Official Implementation of Adversarial Instance Augmentation for Building Change Detection in Remote Sensing Images.


We propose a novel data-level solution, namely Instance-level change Augmentation (IAug), to generate bi-temporal images that contain changes involving plenty and diverse buildings by leveraging generative adversarial training. The key of IAug is to blend synthesized building instances onto appropriate positions of one of the bi-temporal images. To achieve this, a building generator is employed to produce realistic building images that are consistent with the given layouts. Diverse styles are later transferred onto the generated images. We further propose context-aware blending for a realistic composite of the building and the background. We augment the existing CD datasets and also design a simple yet effective CD model - CDNet. Our method (CDNet + IAug) has achieved state-of-the-art results in two building CD datasets (LEVIR-CD and WHU-CD). Interestingly, we achieve comparable results with only 20% of the training data as the current state-of-the-art methods using 100% data. Extensive experiments have validated the effectiveness of the proposed IAug. Our augmented dataset has a lower risk of class imbalance than the original one. Conventional learning on the synthesized dataset outperforms several popular cost-sensitive algorithms on the original dataset.



Building Generator

See building generator for details.

Synthesized images (256 * 256) by the generator (trained on the AIRS building dataset).


Synthesized images (64 * 64) by the generator (trained on the Inria building dataset).



This code requires PyTorch 1.0 and python 3+. Please install dependencies by

pip install -r requirements.txt

Generating Images Using Pretrained Model

Once the dataset is ready, the result images can be generated using pretrained models.

  1. Download the tar of the pretrained models from the Google Drive

  2. Generate images using the pretrained model.

    python test.py --model pix2pix --name $pretrained_folder --results_dir $results_dir --dataset_mode custom --label_dir $label_dir --label_nc 2 --batchSize $batchSize --load_size $size --crop_size $size --no_instance --which_epoch lastest

    pretrained_folder is the directory name of the checkpoint file downloaded in Step 1, results_dir is the directory name to save the synthesized images, label_dir is the directory name of the semantic labels, size is the size of the label map fed to the generator.

  3. The outputs images are stored at results_dir. You can view them using the autogenerated HTML file in the directory.

For simplicity, we also provide the test script in scripts/run_test.sh, one can modify the label_dir and name and then run the script.

Training New Models

New models can be trained with the following commands.

  1. Prepare the dataset. You can first prepare the building image patches and corresponding label maps in two folders (image_dir, label_dir).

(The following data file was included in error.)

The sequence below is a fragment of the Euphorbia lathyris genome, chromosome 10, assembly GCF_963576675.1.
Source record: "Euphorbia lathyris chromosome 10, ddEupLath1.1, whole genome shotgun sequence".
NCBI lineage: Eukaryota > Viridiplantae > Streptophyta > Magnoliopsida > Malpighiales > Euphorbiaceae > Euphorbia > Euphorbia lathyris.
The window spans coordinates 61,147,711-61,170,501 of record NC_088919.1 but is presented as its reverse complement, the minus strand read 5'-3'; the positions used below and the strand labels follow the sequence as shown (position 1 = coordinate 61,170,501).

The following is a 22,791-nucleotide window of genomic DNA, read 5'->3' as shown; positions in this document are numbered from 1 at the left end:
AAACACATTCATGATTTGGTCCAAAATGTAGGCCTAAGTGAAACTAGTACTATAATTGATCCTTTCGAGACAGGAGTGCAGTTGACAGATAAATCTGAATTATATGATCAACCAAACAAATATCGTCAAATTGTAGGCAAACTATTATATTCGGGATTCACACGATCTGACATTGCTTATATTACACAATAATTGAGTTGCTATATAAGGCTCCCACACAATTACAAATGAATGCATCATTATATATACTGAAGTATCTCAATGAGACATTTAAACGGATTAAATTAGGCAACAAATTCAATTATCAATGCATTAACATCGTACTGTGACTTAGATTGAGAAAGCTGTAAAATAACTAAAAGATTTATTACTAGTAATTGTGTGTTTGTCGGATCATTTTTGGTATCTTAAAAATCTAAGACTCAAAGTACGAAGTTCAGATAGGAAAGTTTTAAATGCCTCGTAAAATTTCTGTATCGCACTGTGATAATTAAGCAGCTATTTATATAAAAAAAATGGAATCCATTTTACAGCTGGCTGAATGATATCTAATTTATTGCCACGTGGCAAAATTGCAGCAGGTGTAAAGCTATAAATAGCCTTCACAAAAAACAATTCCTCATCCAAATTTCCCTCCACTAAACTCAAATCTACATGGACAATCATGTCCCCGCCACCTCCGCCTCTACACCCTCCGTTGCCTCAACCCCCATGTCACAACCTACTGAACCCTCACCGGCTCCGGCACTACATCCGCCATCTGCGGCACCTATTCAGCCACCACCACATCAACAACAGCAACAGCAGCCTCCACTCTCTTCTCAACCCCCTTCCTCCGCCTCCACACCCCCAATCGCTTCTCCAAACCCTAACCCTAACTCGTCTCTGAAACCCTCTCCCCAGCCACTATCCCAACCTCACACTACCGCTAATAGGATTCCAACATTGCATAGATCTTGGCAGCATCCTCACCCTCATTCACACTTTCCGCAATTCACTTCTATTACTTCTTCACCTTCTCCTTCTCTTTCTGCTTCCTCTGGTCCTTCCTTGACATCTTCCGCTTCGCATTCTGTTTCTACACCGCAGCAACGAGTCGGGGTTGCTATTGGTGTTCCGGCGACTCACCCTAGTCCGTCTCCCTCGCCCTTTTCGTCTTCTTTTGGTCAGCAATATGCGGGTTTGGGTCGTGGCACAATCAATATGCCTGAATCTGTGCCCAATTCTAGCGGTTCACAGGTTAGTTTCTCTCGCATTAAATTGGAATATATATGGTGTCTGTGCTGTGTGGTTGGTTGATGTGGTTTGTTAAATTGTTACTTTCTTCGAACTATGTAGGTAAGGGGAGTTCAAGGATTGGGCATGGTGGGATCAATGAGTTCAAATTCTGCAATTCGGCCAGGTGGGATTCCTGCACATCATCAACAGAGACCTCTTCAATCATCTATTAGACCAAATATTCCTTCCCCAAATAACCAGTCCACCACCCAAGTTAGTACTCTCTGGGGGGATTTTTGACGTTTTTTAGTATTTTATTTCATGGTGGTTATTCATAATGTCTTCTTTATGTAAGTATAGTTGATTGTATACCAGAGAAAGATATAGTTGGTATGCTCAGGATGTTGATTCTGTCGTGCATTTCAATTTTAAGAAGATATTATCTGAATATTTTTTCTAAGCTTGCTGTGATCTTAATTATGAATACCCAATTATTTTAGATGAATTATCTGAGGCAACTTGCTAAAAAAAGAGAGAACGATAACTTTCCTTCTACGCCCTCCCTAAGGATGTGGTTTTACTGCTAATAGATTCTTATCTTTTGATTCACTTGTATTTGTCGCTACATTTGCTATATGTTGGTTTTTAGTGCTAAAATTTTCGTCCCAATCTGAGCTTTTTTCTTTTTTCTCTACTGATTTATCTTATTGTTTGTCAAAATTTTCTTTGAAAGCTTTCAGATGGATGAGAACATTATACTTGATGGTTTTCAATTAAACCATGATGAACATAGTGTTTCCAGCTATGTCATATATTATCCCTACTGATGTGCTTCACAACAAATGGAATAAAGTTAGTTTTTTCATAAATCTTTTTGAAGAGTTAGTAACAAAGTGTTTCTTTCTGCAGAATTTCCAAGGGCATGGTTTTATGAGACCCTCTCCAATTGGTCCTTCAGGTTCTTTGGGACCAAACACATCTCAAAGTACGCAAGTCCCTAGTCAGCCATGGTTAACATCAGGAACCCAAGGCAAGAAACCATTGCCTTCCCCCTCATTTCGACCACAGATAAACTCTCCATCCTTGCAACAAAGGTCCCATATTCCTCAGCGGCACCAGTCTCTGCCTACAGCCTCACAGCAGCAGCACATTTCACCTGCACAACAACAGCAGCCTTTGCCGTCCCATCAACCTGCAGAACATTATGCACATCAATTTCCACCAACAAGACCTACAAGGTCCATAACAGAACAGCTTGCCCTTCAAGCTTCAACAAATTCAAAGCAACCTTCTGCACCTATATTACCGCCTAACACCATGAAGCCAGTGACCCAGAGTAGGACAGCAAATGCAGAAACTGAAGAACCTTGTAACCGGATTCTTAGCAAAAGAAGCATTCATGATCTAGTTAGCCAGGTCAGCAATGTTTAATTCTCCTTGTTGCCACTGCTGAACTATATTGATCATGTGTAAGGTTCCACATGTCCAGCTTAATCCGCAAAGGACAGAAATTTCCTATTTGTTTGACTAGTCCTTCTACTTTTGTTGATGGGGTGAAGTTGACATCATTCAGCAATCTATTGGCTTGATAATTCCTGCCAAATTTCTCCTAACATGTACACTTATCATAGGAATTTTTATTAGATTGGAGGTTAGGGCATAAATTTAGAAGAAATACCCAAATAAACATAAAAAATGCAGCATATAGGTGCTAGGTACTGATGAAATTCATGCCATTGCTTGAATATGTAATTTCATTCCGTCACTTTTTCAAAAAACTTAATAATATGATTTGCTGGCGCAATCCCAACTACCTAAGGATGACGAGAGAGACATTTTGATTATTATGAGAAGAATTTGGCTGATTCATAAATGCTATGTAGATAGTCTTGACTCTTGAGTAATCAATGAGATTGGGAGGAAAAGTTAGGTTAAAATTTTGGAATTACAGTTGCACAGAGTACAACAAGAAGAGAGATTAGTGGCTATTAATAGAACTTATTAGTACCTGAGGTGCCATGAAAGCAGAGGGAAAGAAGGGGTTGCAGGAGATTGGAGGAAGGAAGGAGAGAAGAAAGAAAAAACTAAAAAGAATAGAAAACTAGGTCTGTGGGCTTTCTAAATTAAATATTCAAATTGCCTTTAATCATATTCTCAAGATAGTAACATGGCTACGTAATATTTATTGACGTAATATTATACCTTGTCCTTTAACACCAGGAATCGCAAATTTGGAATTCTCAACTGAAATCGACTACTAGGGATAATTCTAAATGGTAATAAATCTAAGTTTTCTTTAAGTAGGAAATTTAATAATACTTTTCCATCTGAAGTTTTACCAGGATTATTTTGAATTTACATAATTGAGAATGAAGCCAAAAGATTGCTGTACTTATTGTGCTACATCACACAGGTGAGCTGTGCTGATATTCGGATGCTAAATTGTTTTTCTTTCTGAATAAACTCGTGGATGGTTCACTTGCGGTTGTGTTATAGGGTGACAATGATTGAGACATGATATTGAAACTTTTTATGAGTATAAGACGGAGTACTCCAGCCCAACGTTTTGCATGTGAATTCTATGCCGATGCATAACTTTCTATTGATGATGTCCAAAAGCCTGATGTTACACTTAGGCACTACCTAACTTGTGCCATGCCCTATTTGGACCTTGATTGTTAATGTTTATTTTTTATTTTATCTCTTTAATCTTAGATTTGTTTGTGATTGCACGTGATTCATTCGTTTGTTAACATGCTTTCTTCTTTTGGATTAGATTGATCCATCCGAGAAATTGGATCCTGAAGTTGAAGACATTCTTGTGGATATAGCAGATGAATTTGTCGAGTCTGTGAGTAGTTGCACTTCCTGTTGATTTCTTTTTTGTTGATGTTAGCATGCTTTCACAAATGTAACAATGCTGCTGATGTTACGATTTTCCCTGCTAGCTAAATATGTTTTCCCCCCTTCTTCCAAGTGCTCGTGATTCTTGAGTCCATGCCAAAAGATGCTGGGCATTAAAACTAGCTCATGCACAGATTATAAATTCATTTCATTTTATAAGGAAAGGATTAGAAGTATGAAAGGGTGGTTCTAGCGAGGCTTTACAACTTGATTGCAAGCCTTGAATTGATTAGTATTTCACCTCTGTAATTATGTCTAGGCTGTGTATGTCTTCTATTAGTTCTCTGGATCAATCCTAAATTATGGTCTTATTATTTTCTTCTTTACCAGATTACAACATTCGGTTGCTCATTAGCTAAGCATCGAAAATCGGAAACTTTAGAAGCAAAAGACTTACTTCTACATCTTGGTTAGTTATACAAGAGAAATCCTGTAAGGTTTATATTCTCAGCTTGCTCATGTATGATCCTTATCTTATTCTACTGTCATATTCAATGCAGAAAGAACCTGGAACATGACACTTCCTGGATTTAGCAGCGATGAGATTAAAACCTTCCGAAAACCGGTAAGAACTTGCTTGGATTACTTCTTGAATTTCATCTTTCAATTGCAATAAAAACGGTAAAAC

2. Train the model.

# To train on your own custom dataset
python train.py --name [experiment_name] --dataset_mode custom --label_dir [label_dir] -- image_dir [image_dir] --label_nc 2

There are many options you can specify. Please use python train.py --help. The specified options are printed to the console. To specify the number of GPUs to utilize, use --gpu_ids. If you want to use the second and third GPUs for example, use --gpu_ids 1,2.

To log training, use --tf_log for Tensorboard. The logs are stored at [checkpoints_dir]/[name]/logs.


This code borrows heavily from spade.

Color Transfer

See Color Transfer for deteils.

We resort to a simple yet effective nonlearning approach to match the color distribution of the two image sets (GAN-generated images and original images in the change detection dataset).



  • Matlab


We provide two demos to show the color transfer.

When you do not have the object mask. You can edit the file ColorTransferDemo.m, modify the file path of the Im_target and Im_source. After you run this file, the transfered image is saved as result_Image.jpg.

When you do have both the building image and the object mask. You can edit the file ColorTransferDemo_with_mask.m, modify the file path of the Im_target, Im_source, m_target and m_source. After you run this file, the transfered image is saved as result_Image.jpg.


This code borrows heavily from https://github.com/AissamDjahnine/ColorTransfer.

Shadow Extraction

We show a simple shadow extraction method. The extracted shadow information can be used to make a more realistic image composite in the latter process.


We provide some examples for shadow extraction. The samples are in the folder samples\shadow_sample.


You can edit the file extract_shadow.py and modify the path of the image_folder, label_folder and out_folder. Make sure that the image files are in image_folder and the corresponding label files are in label_folder. Run the following script:

python extract_shadow.py

Once you have successfully run the python file, the results can be found in the out folder.

Instance augmentation

Here, we provide the python implementation of instance augmentation.


We provide some examples for instance augmentation. The samples are in the folder samples\SYN_CD.


You can edit the file composite_CD_sample.py and modify the following values:

#  first define the some paths
A_folder = r'samples\LEVIR\A'
B_folder = r'samples\LEVIR\B'
L_folder = r'samples\LEVIR\label'
ref_folder = r'samples\LEVIR\ref'
#  instance path
src_folder = r'samples\SYN_CD\image' #test
label_folder = r'samples\SYN_CD\shadow'  # test
out_folder = r'samples\SYN_CD\out_sample'
os.makedirs(out_folder, exist_ok=True)
# how many instance to paste per sample
M = 50

Then, run the following script:

python composite_CD_sample.py

Once you have successfully run the python file, the results can be found in the out folder.